The column I would write, then, would tell the story of the history of this lovely river land, lying snug along the banks of the San Miguel River, sheltered by towering old cottonwoods and the canyon walls that formed this place. Located about a mile southeast of the Norwood Bridge and the climb up Highway 145 to crest at a panoramic view of Wright’s Mesa and the Norwood-Lone Cone area, the Ranch’s history mirrored a century or more of changes.
But, along the way, like life, this story took unexpected turns. In fact, instead of a nostalgic look into the past, this story looks to great new possibilities. First, though, let me bring you up to date. For more than 25 years, this special place was known as The Canyon Chapel Ministries at the San Miguel Ranch. Michelle Christiansen and her brother, Clint Perry, along with their families, had created a secluded, low key sanctuary for those who needed a helping hand.
While the mission was Christian in origin, helping those who were down on their luck, injured or abused was the Ministries cause. The main building, a restaurant and central lodge built in the late 60s, worked well for the communal meals the shelter group provided. Some 10 small, single and “duplex” cinderblock “cabins” – motel rooms for the 60s era San Miguel Ranch commercial lodging enterprise – provided housing for Ministry clients.
But before that, this idyllic river canyon location was home to a variety of enterprises. Exact history is hard to come by, but locals here recall remnants of stories that tell a mixed tale. In about 1892, the spot was headquarters for a working ranch. Cattle grazed up and down the river canyon. Sometime after that, logging operations took over. Clint Perry points out the old logging wagon that sits there today as testimony to the mining timbers hauled from the old ranch site up the San Miguel River Road (such as it was) to the big mines in Telluride.
Fast forward to the 1950s. Montrose businessman Roy Schultz acquired the land and built the “cabins,” but by about 1964 he was ready to sell the place – by now well known as the San Miguel Ranch. Raymond and Phyllis Snyder, young Norwood area ranchers partnered with La Sal, Utah’s legendary rancher-businessman Charlie Redd, purchased the place at auction. Raymond, now something of a legendary Norwood-Lone Cone area rancher in his own right, says he and Phyllis added the restaurant and bar, but soon decided this and a guided hunting business just wasn’t their style.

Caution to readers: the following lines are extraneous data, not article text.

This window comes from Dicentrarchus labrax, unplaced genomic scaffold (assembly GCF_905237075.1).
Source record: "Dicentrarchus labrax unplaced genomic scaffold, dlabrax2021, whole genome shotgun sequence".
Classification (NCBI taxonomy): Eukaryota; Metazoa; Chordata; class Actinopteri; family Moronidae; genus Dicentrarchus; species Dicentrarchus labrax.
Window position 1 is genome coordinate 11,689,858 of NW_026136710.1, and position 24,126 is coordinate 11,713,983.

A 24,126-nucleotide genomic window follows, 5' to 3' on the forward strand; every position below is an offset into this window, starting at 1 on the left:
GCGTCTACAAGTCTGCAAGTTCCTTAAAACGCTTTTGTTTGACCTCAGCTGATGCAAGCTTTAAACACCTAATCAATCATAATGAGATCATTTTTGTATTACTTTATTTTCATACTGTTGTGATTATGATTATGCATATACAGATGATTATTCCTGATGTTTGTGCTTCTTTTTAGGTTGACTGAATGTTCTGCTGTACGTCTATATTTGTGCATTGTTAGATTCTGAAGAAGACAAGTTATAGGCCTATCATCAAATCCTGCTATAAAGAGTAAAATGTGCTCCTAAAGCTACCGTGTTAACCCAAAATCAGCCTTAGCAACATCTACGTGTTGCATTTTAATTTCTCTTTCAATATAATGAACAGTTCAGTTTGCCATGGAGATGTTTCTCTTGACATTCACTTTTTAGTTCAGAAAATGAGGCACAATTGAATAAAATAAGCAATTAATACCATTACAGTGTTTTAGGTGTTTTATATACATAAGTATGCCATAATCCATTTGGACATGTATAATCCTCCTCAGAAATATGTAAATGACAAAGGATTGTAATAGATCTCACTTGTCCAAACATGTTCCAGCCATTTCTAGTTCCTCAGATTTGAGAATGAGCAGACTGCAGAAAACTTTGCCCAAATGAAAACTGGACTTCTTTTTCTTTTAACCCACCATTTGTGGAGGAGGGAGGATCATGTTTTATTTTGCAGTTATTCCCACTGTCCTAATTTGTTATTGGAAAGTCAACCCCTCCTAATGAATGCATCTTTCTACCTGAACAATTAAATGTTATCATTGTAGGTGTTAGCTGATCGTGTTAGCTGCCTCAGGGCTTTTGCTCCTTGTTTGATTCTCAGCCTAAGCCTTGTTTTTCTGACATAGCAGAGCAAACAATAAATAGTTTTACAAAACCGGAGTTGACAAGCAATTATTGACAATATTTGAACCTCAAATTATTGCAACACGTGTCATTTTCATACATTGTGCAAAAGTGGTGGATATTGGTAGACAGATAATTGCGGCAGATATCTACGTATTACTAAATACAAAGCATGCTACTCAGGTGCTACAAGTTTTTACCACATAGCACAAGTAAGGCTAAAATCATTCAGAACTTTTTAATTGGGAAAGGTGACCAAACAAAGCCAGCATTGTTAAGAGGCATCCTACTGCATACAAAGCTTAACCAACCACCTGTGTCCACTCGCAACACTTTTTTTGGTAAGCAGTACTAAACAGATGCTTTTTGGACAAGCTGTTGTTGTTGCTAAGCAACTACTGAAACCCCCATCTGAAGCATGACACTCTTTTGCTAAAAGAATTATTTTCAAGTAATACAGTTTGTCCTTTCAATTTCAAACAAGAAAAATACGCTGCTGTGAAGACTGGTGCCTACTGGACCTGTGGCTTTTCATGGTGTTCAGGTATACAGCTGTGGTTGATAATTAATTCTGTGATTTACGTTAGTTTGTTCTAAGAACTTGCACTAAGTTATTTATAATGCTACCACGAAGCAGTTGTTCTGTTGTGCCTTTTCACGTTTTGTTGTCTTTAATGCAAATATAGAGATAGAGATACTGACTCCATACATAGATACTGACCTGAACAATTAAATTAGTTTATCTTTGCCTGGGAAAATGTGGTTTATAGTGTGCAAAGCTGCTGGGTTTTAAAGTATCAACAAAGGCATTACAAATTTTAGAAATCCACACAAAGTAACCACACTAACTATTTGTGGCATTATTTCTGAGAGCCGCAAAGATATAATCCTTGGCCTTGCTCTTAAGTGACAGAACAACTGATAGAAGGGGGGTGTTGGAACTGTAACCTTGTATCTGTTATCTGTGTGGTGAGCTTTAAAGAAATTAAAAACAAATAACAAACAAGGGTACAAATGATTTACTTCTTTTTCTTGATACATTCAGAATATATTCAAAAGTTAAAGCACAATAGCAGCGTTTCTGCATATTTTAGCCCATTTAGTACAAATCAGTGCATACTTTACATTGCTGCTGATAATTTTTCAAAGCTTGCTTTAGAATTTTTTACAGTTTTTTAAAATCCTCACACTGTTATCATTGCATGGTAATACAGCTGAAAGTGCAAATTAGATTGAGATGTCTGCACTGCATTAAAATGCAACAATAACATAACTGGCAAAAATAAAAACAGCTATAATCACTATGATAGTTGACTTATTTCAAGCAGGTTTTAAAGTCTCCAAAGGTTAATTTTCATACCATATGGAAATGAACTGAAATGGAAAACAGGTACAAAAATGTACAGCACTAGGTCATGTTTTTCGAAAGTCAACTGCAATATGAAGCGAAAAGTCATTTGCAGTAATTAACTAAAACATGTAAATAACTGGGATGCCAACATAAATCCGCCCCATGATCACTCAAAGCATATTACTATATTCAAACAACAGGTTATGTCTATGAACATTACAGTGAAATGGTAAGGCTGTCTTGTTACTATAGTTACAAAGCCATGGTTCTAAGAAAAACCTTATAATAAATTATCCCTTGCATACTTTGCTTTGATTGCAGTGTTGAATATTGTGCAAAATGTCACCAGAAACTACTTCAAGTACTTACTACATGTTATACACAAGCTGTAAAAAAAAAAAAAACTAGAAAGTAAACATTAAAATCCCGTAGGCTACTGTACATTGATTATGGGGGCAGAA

The Perry family acquired the property in 1979, aided by present owner, Norman Miller of Dallas, who believed in the mission of the newly formed Canyon Chapel Ministries. Now, Miller, in turn, has put the 52-acre parcel on the market. Earlier this year, Mountain Village officials created a public uproar when they eyed the Ranch for employee housing. Village leaders declared that they were facing a housing “crisis,” but despite San Miguel County Commissioners enthusiasm for the idea, the public said, (very loudly) “No way.”
Nevasca broker Eric Fellenius, it turns out, is no cold-hearted Telluride real estate guy. When I called to ask about his ideas for the possible future development of the property we soon fell into a congenial conversation, both speaking almost reverently about what made this place so special.
Clint Perry had told me earlier that the place had such tranquil beauty – the big trees, three lovely ponds, the swinging bridge across the river – it seemed to almost possess healing powers. For troubled families, at-risk kids and others in need, the location alone seemed to renew hope. But Eric said, because it’s zoned A-F – one house per 35 acres – “in the end” it would probably contain one residential unit and perhaps a guesthouse.
Hmm, I thought, another trophy house. Well, you know, I’d always hoped it would be converted to public land, some sort of open space, I told Eric. He felt the same way, he allowed. Then (lyrical horns sounds here) he said, “Maybe the BLM is the answer – maybe a possible trade. Or The Nature Conservancy.” Eric said the U.S. Bureau of Land Management is actively into trading for special sites.
It’s true – hope does indeed spring eternal. When, in separate conversations, I ran Eric‘s suggestion by San Miguel County Commissioners Joan May and Art Goodtimes, they both said the equivalent of “very interesting idea.” Art, always quick to see future possibilities, said the county might even try for a state GOCO (Great Outdoors Colorado) open space grant – then warming to the idea – added that San Miguel County might even use some of its new-found oil and gas revenues as matching funds for such a grant. (I couldn’t catch up with Commissioner Elaine Fisher, but that can come later.)
After Telluride’s spectacular $50 million fundraiser to save – and purchase – the Valley Floor, I just think almost anything is possible. The sale price on this choice little parcel is a mere $1.65 million. Plus, more and more the term “public open space” has, as they say, “legs.”